Constantine is now running for a fourth term as King County Executive to build on a pandemic recovery that puts people first and creates inclusive communities. If he is re-elected, one of Constantine's priorities will be to reform the King County Sheriff's Office. During our interview, he expressed his frustration at the challenges of getting answers or reforms out of the current independent sheriff's office. As the county shifts to an executive-appointed sheriff, which voters approved last fall, Constantine said he will push for more transparency and demand that officers wear body cameras.

    In addition, Constantine is hoping to continue and expand his efforts to open more hotels to house homeless residents of King County. He expressed pride in a new zero-emissions, low-income housing development in Renton and hopes to expand that model across the county.

    Constantine has faced some criticism during his tenure around the building of the $242 million King County Youth Detention Center, which voters approved in 2012 and opened in 2018. During the protests for racial justice last summer, Constantine announced his support for transitioning the jail away from holding youth by 2025.

    Constantine has earned overwhelming support from our Progressive Voters Guide partner organizations as well as elected and community leaders. He is the best choice in this race.

    Dow Constantine

    King County Executive Dow Constantine has been a strong and effective leader for economic justice, workers, and climate action throughout his career.

    Dow Constantine

    King County Executive Dow Constantine has been a strong and effective leader for economic justice, workers, and climate action throughout his career.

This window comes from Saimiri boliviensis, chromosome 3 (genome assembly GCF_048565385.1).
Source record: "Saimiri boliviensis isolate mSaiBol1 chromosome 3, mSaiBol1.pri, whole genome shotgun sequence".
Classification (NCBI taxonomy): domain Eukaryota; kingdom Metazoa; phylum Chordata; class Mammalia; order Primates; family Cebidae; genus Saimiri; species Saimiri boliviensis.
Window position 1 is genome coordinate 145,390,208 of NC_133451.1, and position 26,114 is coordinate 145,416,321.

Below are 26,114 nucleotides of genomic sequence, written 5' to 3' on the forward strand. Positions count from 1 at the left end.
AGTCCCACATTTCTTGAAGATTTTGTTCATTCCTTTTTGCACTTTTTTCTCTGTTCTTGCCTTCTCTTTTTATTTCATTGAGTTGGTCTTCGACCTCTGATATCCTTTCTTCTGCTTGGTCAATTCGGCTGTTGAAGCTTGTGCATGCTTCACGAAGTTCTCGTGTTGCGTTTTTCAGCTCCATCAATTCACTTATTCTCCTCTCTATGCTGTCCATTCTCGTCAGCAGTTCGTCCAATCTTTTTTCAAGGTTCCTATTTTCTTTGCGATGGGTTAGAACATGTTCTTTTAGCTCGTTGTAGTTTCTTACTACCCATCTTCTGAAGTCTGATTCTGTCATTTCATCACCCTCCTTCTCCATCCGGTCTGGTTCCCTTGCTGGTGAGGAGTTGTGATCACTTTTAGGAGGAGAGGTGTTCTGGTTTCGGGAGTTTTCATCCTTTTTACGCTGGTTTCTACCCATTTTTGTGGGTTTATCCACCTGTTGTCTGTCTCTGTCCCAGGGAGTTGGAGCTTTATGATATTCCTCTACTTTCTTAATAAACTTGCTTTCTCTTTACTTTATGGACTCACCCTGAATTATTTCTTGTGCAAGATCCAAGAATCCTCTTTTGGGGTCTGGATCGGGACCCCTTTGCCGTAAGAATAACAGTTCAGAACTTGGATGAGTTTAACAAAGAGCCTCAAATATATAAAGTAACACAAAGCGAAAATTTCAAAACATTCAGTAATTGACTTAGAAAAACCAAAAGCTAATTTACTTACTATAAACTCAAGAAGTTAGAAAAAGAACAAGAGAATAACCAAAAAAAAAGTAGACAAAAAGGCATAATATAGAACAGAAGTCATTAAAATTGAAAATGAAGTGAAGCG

• Non-Partisan

    Joe Nguyen

    Evergreen Future
    Evergreen Future
  • Sen. Joe Nguyen was elected to the Washington state Senate in 2018 and has worked as a senior program manager at Microsoft since 2013. His parents were refugees from Vietnam who came to White Center, where Nguyen was born and raised.

    During Nguyen's time in the Legislature, he has been an advocate for Washington's families and equality, including playing a leadership role in fully funding the Working Families Tax Credit. In addition, he co-sponsored legislation to require anti-racism and equity training in public schools.

    Nguyen is running for county executive to implement sweeping actions on the affordable housing crisis, to reform the criminal justice system with deep changes and accountability, and to make the state's economy work for everyone, not just the wealthiest people. In particular, Nguyen has proposed to make all transit services free to improve access and increase ridership. He also wants to leverage the new Regional Homelessness Authority to significantly scale up the building of affordable housing.

    Nguyen has the support of elected leaders including state Reps. Kirsten Harris-Talley and David Hackney as well as state Sen. Bob Hasegawa and Treasurer Mike Pellicciotti. Nguyen is a progressive choice if you're looking for new leadership in the executive's office who will prioritize racial justice and systemic change.

    Joe Nguyen

    Sen. Joe Nguyen was elected to the Washington state Senate in 2018 and has worked as a senior program manager at Microsoft since 2013. His parents were refugees from Vietnam who came to White Center, where Nguyen was born and raised.